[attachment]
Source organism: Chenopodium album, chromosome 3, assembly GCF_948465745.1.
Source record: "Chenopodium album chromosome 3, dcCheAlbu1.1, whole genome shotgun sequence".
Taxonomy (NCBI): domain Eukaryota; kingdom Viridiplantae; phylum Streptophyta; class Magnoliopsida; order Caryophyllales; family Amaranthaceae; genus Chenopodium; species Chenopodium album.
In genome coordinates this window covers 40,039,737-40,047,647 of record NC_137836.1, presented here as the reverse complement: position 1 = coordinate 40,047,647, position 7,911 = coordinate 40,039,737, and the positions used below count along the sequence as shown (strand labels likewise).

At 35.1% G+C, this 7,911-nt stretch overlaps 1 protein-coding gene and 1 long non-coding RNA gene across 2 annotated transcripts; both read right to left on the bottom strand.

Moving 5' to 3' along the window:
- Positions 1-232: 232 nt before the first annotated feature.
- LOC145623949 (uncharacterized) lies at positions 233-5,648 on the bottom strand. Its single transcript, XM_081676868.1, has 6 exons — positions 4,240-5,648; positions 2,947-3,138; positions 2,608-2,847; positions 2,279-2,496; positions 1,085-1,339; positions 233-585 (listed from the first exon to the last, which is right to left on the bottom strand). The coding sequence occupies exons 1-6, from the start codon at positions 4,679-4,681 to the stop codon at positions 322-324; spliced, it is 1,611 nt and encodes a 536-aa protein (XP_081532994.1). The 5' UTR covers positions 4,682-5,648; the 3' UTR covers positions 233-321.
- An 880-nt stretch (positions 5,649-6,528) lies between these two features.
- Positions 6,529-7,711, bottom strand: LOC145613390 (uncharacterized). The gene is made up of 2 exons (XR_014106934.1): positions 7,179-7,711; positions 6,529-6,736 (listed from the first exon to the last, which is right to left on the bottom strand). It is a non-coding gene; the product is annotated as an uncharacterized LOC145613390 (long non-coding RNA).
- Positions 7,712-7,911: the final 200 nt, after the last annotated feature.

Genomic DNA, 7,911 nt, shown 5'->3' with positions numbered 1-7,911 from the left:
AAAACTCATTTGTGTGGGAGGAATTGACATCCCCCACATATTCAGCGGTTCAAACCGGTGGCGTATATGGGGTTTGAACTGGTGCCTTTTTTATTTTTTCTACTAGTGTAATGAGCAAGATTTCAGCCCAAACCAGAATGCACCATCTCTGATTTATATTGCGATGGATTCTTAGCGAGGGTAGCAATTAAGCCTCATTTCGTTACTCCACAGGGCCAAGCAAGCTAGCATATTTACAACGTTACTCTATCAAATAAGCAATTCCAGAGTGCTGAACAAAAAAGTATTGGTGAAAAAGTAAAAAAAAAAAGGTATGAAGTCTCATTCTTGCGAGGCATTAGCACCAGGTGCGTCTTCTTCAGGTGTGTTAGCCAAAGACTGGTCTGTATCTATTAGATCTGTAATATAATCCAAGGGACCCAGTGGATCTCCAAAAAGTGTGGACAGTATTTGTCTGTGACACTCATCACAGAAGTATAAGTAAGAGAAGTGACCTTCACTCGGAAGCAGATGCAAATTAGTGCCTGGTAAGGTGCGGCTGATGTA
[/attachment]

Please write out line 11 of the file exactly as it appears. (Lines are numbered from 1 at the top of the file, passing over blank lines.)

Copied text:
- Positions 7,712-7,911: the final 200 nt, after the last annotated feature.